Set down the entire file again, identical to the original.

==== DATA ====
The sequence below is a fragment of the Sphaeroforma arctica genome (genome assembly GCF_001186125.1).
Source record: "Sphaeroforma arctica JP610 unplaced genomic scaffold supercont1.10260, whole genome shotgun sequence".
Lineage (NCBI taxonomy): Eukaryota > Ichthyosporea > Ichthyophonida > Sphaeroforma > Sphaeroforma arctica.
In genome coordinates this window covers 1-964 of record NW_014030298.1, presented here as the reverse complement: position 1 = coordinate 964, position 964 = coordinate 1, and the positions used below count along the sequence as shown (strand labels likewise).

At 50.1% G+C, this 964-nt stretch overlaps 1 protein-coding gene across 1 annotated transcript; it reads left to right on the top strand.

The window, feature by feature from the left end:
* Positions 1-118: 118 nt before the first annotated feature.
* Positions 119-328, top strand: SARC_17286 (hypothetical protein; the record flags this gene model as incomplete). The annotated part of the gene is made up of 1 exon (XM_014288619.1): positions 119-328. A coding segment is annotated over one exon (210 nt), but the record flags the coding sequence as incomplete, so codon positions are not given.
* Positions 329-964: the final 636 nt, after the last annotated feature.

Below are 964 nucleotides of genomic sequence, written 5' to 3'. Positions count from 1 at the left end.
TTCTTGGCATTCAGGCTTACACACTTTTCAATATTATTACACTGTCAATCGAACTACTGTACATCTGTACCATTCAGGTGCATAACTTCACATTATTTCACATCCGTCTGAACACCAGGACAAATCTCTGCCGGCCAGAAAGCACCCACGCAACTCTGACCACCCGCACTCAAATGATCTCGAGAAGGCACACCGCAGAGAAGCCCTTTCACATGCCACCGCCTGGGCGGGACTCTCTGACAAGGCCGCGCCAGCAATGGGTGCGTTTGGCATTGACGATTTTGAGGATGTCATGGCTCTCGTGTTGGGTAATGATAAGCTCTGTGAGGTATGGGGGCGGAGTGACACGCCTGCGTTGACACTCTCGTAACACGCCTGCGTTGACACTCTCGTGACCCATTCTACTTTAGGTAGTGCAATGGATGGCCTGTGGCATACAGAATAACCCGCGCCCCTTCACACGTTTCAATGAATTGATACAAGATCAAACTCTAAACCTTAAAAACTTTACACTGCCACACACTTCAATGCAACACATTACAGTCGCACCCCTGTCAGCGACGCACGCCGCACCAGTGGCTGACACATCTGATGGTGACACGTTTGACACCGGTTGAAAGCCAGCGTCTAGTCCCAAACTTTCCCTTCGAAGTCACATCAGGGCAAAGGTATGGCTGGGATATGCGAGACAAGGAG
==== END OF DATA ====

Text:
The sequence below is a fragment of the Sphaeroforma arctica genome (genome assembly GCF_001186125.1).
Source record: "Sphaeroforma arctica JP610 unplaced genomic scaffold supercont1.10260, whole genome shotgun sequence".
Lineage (NCBI taxonomy): Eukaryota > Ichthyosporea > Ichthyophonida > Sphaeroforma > Sphaeroforma arctica.
In genome coordinates this window covers 1-964 of record NW_014030298.1, presented here as the reverse complement: position 1 = coordinate 964, position 964 = coordinate 1, and the positions used below count along the sequence as shown (strand labels likewise).

At 50.1% G+C, this 964-nt stretch overlaps 1 protein-coding gene across 1 annotated transcript; it reads left to right on the top strand.

The window, feature by feature from the left end:
* Positions 1-118: 118 nt before the first annotated feature.
* Positions 119-328, top strand: SARC_17286 (hypothetical protein; the record flags this gene model as incomplete). The annotated part of the gene is made up of 1 exon (XM_014288619.1): positions 119-328. A coding segment is annotated over one exon (210 nt), but the record flags the coding sequence as incomplete, so codon positions are not given.
* Positions 329-964: the final 636 nt, after the last annotated feature.

Below are 964 nucleotides of genomic sequence, written 5' to 3'. Positions count from 1 at the left end.
TTCTTGGCATTCAGGCTTACACACTTTTCAATATTATTACACTGTCAATCGAACTACTGTACATCTGTACCATTCAGGTGCATAACTTCACATTATTTCACATCCGTCTGAACACCAGGACAAATCTCTGCCGGCCAGAAAGCACCCACGCAACTCTGACCACCCGCACTCAAATGATCTCGAGAAGGCACACCGCAGAGAAGCCCTTTCACATGCCACCGCCTGGGCGGGACTCTCTGACAAGGCCGCGCCAGCAATGGGTGCGTTTGGCATTGACGATTTTGAGGATGTCATGGCTCTCGTGTTGGGTAATGATAAGCTCTGTGAGGTATGGGGGCGGAGTGACACGCCTGCGTTGACACTCTCGTAACACGCCTGCGTTGACACTCTCGTGACCCATTCTACTTTAGGTAGTGCAATGGATGGCCTGTGGCATACAGAATAACCCGCGCCCCTTCACACGTTTCAATGAATTGATACAAGATCAAACTCTAAACCTTAAAAACTTTACACTGCCACACACTTCAATGCAACACATTACAGTCGCACCCCTGTCAGCGACGCACGCCGCACCAGTGGCTGACACATCTGATGGTGACACGTTTGACACCGGTTGAAAGCCAGCGTCTAGTCCCAAACTTTCCCTTCGAAGTCACATCAGGGCAAAGGTATGGCTGGGATATGCGAGACAAGGAG